Class: Sporty/Performance Car
Miles driven: 438
Fuel used: 18.3 gallons
|CG Report Card
|Room and Comfort
|Power and Performance
|Fit and Finish
|Report-card grades are derived from a consensus of test-driver evaluations. All grades are versus other vehicles in the same class. Value grade is for specific trim level evaluated, and may not reflect Consumer Guide's impressions of the entire model lineup.
|Big & Tall Comfort
|Big & Tall comfort ratings are for front seats only. "Big" rating based on male tester weighing approximately 350 pounds, "Tall" rating based on 6'6"-tall male tester.
Real-world fuel economy: 23.9 mpg
Driving mix: 60% city, 40% highway
EPA-estimated fuel economy: 22/28/25 (city/highway combined)
Fuel type: Premium Gas Recommended
Base price: $26,900 (not including $885 destination charge)
Options on test car: Performance Package ($2100)
Price as tested: $29,885
The great: Performance driving experience, entertaining exhaust note
The good: Reasonably good passenger room, interior storage, and cargo space
The not so good: Rear outward visibility
Hyundai’s unique 3-door Veloster hatchback further expands its performance envelope with the addition of the N trim level. It is based on existing turbocharged models but with a larger engine bringing a substantial horsepower boost, and it represents the first product of the company’s new N Brand performance division.
And that horsepower boost is quite substantial. While other turbo Veloster models get a 1.6-liter 201-horsepower engine, the N is blessed with a 2.0-liter making 250 horsepower, or 275 hp with the optional Performance Package. Our tester had that package, and the engine was linked to a slick-shifting 6-speed manual transmission (which is mandatory on the Veloster N) with short-throw shifter and rev-matching on downshifts – what turned out to be a very satisfying combination, indeed.
As we’ve covered the Veloster in a First Spin of the redesigned 2019 model along with test drives of 2019 base turbocharged R-Spec and higher-line Turbo Ultimate versions (we invite you to read those reports for more details), we’ll concentrate on the N’s differences here.
Besides the power increase, the N brings an N Grin Control System (Hyundai’s actual name for it) with Normal/Eco/Sport/Track/customizable settings, Torque Vectoring Control, electronically controlled suspension, 18-inch wheels with 225/40R18 Michelin Pilot Super Sport summer performance tires, two-stage rear spoiler, N Exclusive sport seats/leather-wrapped steering wheel/gauge cluster/floor mats, and a few more-mundane items such as automatic temperature control. Included in the $2100 Performance Package is the 275-hp engine along with 19-inch wheels wearing 235/35R-19 Pirelli P-Zero summer performance tires, a modified Corner Carving limited-slip differential with electronic control, a Variable Exhaust Valve System that allows for a louder exhaust note, and larger front and rear brakes.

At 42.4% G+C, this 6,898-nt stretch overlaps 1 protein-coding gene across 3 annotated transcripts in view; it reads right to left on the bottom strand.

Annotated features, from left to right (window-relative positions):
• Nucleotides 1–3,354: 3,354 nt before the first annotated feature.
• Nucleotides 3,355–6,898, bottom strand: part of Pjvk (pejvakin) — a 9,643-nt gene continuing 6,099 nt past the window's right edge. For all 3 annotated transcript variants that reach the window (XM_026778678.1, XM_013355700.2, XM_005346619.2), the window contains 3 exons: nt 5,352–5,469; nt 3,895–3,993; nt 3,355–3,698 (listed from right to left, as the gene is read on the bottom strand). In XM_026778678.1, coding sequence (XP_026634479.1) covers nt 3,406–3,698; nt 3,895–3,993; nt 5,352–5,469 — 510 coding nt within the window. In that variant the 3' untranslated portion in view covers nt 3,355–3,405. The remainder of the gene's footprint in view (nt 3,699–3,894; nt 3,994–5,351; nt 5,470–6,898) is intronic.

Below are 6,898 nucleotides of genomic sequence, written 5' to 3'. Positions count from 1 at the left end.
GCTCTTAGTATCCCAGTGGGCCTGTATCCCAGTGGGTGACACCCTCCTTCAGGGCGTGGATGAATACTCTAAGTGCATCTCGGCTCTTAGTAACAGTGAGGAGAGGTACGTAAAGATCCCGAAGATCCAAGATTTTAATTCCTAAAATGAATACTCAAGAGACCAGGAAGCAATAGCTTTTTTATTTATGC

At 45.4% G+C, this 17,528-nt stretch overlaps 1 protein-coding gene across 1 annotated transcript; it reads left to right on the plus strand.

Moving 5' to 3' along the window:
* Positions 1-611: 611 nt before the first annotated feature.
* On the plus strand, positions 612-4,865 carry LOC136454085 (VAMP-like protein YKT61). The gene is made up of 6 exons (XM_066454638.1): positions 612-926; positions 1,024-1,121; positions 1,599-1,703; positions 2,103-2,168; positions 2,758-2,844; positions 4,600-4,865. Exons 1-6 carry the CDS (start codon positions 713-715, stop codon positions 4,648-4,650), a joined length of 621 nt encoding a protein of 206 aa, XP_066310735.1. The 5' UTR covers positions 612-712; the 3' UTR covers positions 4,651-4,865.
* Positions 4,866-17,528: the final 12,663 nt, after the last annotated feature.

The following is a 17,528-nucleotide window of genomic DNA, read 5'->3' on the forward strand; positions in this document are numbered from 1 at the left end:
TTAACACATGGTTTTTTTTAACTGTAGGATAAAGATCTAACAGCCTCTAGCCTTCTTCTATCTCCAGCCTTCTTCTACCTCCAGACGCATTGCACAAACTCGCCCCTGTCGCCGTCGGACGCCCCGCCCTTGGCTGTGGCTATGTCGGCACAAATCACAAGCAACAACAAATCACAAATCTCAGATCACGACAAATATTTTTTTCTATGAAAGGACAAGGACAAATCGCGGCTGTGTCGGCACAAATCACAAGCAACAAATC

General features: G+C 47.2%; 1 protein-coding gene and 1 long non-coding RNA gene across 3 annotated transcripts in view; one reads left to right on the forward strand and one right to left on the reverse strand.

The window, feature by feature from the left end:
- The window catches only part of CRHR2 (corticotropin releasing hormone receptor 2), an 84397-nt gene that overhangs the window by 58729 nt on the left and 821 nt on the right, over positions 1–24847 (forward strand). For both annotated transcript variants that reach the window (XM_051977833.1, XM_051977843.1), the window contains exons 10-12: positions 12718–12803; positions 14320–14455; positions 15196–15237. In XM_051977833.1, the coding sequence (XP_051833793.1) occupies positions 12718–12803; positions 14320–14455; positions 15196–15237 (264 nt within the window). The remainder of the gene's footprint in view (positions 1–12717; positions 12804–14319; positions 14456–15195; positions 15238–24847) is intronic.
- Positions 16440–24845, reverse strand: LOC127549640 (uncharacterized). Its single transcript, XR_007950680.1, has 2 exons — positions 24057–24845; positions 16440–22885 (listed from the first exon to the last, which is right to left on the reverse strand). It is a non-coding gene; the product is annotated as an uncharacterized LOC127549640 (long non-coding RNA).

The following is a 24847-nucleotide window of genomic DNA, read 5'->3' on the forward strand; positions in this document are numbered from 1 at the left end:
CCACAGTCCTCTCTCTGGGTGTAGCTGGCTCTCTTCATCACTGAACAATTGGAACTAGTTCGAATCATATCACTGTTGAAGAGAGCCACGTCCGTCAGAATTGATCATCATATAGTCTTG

It also brings a higher price. Whereas the R-Spec started at a very appealing $23,785 including the $885 destination charge, the Ultimate’s ante increased to $29,035; in between is the Turbo model. The N sits between the Turbo and Ultimate with a base price of $27,785, with the Performance Package adding $2100, bringing the total to $29,885.
It all adds up to a darn nice sporty hatchback/coupe. While there’s notable turbo lag, having a manual transmission lets you control that a little better – particularly on take-off – and the sudden surge of power it delivers when boost arrives is invigorating. Notable here is the exhaust note, which makes an appropriately sporty crackling sound on shifts. The shifter is a joy to use, handling is nearly sports-car nimble, and the ride isn’t as punishing as the low-profile tires and handling prowess might suggest.
As sporty compact coupes go, the Veloster is also fairly practical. Visibility is good except to the rear corners and straight back (the top of the rear window being low), though the visor doesn’t extend far enough when swung to the side to cover the whole window. Controls are easy to use and reach, interior storage is adequate, and there’s a decent amount of passenger space; an average-size adult would likely fit in the back seat, though not quite behind a fully rearward front seat. Getting in on the passenger side is “encouraged” with a rear door on that side only. Cargo room is also good, though while the rear seat backs release from the trunk – leaving a 3-inch step above the cargo floor – folding the driver-side one back up is a pain, as you have to reach back through the front door. (On the passenger side, there’s the rear door that not only makes getting in and out easier, but also makes it easier to raise the seat back.)
Others that play on the “hot hatch” field include the Mini hardtop and Clubman, Subaru BRZ and similar Toyota 86, and the venerable Volkswagen Golf GTI. Our favorite of these has long been the GTI, but for those seeking something a little different, the Veloster makes for an interesting alternative – in virtually any of its turbocharged forms.
2019 Hyundai Veloster N